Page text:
So, here in Rooi Els, it was time to introduce Tommy to this weird pastime of looking through a scope out towards the horizon. We would then try and identify a whole lot of birds with absolutely no amount of certainty, putting him in a position where he couldn’t really tick them anyway! As it turned out, Saturday morning, at Rooi Els, was one of those mornings where there was a huge amount of pelagic bird activity over the water. Early morning is always the best when the birds are active. We were treated to views of hundreds of Cape Gannets heading purposefully left and right above the waves with the occasional Sooty Shearwater pumping its wings as it flew over the swell. One Subantarctic Skua made a lazy and menacing fly-by but most impressive of all were the hundreds of Cory’s Shearwaters that were gathered in a large raft several hundred metres off the coast with equally as many birds fluttering above the water flashing their white underparts as they wheeled up and down. With Tommy just having grasped the concept of binocular use, the scope was perhaps a bridge too far at his young age and sadly for him we had to leave many of the above-mentioned birds off his list for the time being.
Now, those in birding circles will know that Rooi Els is THE spot for Cape Rockjumpers. Porter Drive is a safe, easily accessible, beautiful gravel road that hugs the foot of the mountain that overlooks the sleepy little town. It is minimal fuss to get there and the Rockjumpers are usually extremely obliging. It certainly beats the Sir Lowry’s Pass birds which require a death defying dash across the N2, a substantial hike to the cannons and a 50/50 chance of actually finding the birds. Not particularly appropriate for a fledgling birder like Tommy.
I was excited this weekend to spend more time with the well habituated birds in Rooi Els but most of all I had promised Tommy we would see them. Once again, anyone in birding circles will know that it is foolish talk to make any promises. It reminds me of the time the ranger at Roy’s Camp in North Eastern Namibia guaranteed me a sighting of Black-faced Babblers before, after and during breakfast. I think he is still trying to find them.
So, anyway, while my wife was getting her obligatory exercise I took 4 kids on bicycles with me to Porter Drive. Not ideal birding companions, I know, but while they sped ahead I had plenty of time to listen for the piercing calls reverberating off the rock faces. It was also a particularly wind free morning enhancing our chances of hearing the birds.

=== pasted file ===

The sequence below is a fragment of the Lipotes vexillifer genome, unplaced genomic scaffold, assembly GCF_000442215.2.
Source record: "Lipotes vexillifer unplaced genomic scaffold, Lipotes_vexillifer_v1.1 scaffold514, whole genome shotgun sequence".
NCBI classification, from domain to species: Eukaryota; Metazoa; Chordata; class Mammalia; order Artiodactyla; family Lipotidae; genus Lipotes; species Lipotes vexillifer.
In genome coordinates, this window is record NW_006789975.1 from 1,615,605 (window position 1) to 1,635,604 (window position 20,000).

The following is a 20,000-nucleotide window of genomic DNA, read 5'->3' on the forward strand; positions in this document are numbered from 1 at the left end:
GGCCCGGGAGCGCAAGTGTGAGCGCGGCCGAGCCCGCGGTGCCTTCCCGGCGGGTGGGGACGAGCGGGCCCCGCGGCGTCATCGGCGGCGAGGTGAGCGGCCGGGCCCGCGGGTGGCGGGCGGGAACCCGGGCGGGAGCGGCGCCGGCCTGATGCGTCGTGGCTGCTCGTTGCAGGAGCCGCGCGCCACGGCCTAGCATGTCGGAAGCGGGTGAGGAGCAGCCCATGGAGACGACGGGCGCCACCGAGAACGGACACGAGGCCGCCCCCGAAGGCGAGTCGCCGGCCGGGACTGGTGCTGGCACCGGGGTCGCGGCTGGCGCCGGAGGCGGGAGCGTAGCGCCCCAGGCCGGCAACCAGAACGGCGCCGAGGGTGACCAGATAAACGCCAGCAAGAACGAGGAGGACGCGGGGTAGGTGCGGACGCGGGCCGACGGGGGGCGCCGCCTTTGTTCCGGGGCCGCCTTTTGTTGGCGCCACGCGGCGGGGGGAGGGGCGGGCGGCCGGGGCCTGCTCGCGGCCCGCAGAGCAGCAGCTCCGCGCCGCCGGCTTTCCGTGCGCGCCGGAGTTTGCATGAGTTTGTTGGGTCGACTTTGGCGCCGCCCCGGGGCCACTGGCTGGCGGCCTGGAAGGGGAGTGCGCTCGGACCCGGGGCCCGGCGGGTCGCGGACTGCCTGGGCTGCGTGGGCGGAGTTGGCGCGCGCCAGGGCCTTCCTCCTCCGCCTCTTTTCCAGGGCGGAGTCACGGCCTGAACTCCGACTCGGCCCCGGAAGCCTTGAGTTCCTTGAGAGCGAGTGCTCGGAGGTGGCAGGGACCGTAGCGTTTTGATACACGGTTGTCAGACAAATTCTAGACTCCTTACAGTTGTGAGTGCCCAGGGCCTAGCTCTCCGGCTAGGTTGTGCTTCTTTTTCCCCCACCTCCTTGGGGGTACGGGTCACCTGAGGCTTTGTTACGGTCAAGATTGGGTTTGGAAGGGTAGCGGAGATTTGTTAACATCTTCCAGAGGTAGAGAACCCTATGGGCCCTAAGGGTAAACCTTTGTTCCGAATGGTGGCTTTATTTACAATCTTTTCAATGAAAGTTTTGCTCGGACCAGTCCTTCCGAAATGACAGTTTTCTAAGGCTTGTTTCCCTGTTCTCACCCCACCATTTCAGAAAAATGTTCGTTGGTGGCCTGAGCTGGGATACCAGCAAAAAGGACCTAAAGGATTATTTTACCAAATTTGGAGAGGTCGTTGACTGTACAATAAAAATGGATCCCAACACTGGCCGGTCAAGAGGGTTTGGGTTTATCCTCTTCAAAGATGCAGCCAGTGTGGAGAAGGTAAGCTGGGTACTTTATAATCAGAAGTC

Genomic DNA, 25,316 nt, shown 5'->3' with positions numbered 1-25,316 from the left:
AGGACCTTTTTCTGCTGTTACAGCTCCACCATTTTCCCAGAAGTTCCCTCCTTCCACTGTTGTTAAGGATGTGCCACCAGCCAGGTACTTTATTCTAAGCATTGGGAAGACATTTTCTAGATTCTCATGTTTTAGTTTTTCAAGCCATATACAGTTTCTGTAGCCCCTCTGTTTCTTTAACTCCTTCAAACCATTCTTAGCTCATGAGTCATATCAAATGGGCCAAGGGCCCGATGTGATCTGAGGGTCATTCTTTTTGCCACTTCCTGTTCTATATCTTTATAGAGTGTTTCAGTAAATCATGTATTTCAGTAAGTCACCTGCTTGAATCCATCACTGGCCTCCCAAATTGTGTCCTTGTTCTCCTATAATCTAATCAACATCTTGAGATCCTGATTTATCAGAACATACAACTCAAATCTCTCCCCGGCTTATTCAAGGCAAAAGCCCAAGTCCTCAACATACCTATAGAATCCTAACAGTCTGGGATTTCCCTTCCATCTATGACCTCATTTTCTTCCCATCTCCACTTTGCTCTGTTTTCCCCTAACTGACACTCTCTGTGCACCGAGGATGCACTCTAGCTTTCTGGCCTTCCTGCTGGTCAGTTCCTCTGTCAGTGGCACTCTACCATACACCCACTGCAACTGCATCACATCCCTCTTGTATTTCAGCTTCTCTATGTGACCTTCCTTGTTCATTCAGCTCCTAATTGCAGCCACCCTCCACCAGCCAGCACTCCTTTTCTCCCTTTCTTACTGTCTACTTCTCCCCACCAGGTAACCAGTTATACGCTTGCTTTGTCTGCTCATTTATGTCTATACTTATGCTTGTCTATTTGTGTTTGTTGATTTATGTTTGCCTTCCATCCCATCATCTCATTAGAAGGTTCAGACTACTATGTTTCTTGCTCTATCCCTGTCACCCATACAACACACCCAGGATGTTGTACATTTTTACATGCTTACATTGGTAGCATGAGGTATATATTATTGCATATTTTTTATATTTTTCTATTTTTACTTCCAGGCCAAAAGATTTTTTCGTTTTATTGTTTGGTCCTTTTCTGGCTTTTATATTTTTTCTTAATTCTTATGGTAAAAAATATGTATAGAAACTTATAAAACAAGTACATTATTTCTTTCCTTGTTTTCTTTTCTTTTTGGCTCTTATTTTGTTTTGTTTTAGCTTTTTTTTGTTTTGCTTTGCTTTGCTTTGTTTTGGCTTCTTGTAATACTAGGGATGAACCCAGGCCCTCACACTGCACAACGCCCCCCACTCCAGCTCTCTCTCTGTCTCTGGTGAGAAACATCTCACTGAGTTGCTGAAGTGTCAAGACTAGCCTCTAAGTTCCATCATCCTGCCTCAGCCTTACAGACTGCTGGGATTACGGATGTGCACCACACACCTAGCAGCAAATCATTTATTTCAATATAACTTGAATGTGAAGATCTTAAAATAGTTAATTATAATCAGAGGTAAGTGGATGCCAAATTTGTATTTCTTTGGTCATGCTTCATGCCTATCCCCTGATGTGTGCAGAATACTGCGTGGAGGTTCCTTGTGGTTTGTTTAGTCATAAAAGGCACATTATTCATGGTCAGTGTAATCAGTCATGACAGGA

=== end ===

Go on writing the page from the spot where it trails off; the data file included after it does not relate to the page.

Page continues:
We walked a little further, listened some more.
Stood still, strained our ears, scanned.
I am therefore very sad to report that the resident birds seemed to have become pretty scarce. We didn’t only give it one bash. We visited the site a second time at a different time of day and we still came up empty handed. The birding overall on Porter Drive was very disappointing with no sign of any Ground Woodpeckers, Sentinel Rock-thrushes or the Rockjumpers. We had lots of Sugarbirds, Orange-breasted Sunbirds (one particularly obliging individual had a couple of rings on one foot which, in fact, was the only foot it had!!) and a pair of Verreaux’s Eagle soaring above the cliffs.
Even though we missed seeing the Rockjumpers I have decided to use a little poetic licence. I have posted some of the pictures I took of the Rockjumpers about 3 years ago at the same spot. Not only is this good for my ego but I would like to share the results of my most enjoyable bird photography moment ever. If anyone thinks these photos are evidence of the fact that I know how to take a good picture I have to confess that these birds were so close most of the time that I actually had to take a number of steps backwards to get them in the frame.